State Funding To Aid Seven Projects In City

More than $800,000 in state funding under the Empire State Poverty Reduction Initiative will help seven projects in Jamestown, Gov. Andrew Cuomo said Tuesday. The projects are part of the governor’s $25 million initiative to assist 16 community develop “locally-driven strategies to reduce poverty and increase economic opportunity.”

“Through the Empire State Poverty Reduction Initiative, we are empowering communities to connect people with opportunities that help move them on a path out of poverty toward economic independence,” Cuomo said. “I look forward to these programs delivering results and commend Jamestown for their efforts to get to this point.”

Other communities receiving ESPRI funding include: Albany, Binghamton, the Bronx, Buffalo, Elmira, Hempstead, Newburgh, Niagara Falls, Oneonta, Oswego, Syracuse, Troy, Utica, Watertown and Rochester.

Each community developed a task force to oversee local efforts and administer state funding. Initially, these task forces worked to identify high-need areas and develop recommendations for investments and other changes to reduce the number of individuals living in poverty. Now, the task forces are beginning to implement the poverty reduction plans developed in the first phase, utilizing the ESPRI funding.

Chautauqua County Executive George Borrello said Jamestown has grown into a economic driver supporting the development for the rest of the county. “In order to continue growing, our residents deserve access to support services and opportunities that will help lift families out of poverty,” he said.

The seven programs approved for funding in Jamestown are:

¯ The Resource Center, $194,000 — The funding will be used to help low-income workers and 20 local employers, with the goal of improving employee retention, helping individuals transition out of poverty. Employers will receive training to help them effectively support the complex needs of their workers living in poverty. Workers will receive help with handling financial emergencies, affordable housing, child care and transportation, among other challenges.

¯ YWCA of Jamestown, $150,000 — The Parents as Teachers PLUS program expands an existing program for teenage mothers to include those who have dropped out of high school, helping them with parenting skills and identifying a pathway to financial stability. It will also include a mentoring component to provide further supportive services.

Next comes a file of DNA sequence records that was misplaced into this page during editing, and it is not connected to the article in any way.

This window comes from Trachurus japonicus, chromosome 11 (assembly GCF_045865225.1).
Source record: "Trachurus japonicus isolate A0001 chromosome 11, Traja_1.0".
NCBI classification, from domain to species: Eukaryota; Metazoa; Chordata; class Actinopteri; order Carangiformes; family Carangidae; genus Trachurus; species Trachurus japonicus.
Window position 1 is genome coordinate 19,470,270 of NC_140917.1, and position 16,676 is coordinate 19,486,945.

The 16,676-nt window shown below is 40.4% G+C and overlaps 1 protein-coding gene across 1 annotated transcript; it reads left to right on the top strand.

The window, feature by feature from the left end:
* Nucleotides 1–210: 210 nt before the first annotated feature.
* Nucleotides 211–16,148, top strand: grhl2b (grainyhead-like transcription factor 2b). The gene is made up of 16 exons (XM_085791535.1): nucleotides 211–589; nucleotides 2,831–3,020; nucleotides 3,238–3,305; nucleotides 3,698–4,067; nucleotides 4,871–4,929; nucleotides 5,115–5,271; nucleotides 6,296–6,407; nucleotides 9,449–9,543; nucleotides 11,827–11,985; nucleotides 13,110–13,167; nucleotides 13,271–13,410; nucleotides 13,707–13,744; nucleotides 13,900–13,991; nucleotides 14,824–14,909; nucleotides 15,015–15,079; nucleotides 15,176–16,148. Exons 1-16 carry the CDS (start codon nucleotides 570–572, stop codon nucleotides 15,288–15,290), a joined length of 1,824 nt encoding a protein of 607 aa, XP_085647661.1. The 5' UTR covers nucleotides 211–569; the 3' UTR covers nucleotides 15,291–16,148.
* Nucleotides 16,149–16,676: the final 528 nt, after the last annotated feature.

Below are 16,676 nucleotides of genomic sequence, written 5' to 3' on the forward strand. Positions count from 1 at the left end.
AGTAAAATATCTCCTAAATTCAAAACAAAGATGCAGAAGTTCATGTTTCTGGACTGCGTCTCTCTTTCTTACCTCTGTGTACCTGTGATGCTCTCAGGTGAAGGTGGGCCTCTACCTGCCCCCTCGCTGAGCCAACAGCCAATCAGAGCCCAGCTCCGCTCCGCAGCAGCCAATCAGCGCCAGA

¯ Jamestown Community College, $140,000 — The funding will be used to provide educational and supportive services for low-income, single parents to help them obtain skills and credentials that lead to employment in higher-wage jobs.

¯ Mental Health Association in Chautauqua County, $126,000 — A support network will be established to help supplement human resources functions for designated employers with job openings, with the aim of improving employee retention. A peer specialist will be deployed to work with employers and employees to ensure a good match and help overcome barriers that emerge during the early weeks of employment.

¯ Community Helping Hands, $92,000 — The organization, which operates a thrift store, will hire low-income individuals, helping them gain work experience while building soft skills, emotional intelligence and self-awareness. Participants will also receive coaching and develop individual employment action plans, and will receive payment assistance for certification programs offered in the community to improve their chances of obtaining full-time employment.

¯ Jamestown Public Schools, $90,000 — To help address chronic absenteeism that often prevents on-time graduation from high school, this funding will support work-based learning to help students who struggle to succeed in a traditional classroom environment. Students will work at businesses that align with their interests, with an emphasis on encouraging entrepreneurial spirit.

¯ Chautauqua Adult Day Services, $45,000 — To help address the need for bilingual staff, and with the growing clientele of Spanish-speaking clients with limited English proficiency, Chautauqua Adult Day Services will provide 12 weeks of soft-skills training to bilingual job candidates. Participants will gain professional care-giving skills and greater English proficiency, with the opportunity to obtain Certified Nursing Assistant certification through a local employer.

“Ending the cycle of poverty that plagues many families and neighborhoods in Jamestown is crucial to building a strong future for our region and our young people,” state Sen. Cathy Young said. “The ESPRI program funding announced today for Jamestown will move us towards that goal by connecting residents with job opportunities and focusing on the success of our youngest residents, both in and out of the classroom. I applaud the efforts of local leaders and thank Governor Cuomo for investing in the future of Chautauqua County.”

Assemblyman Andy Good, R-Jamestown, said the initiative helped local leaders identify key programs that will help those in poverty increase graduation rates, gain better employment skills and “break out of the cycle of poverty.”

“We look forward to making a significant impact on the poverty rate in Jamestown,” he said.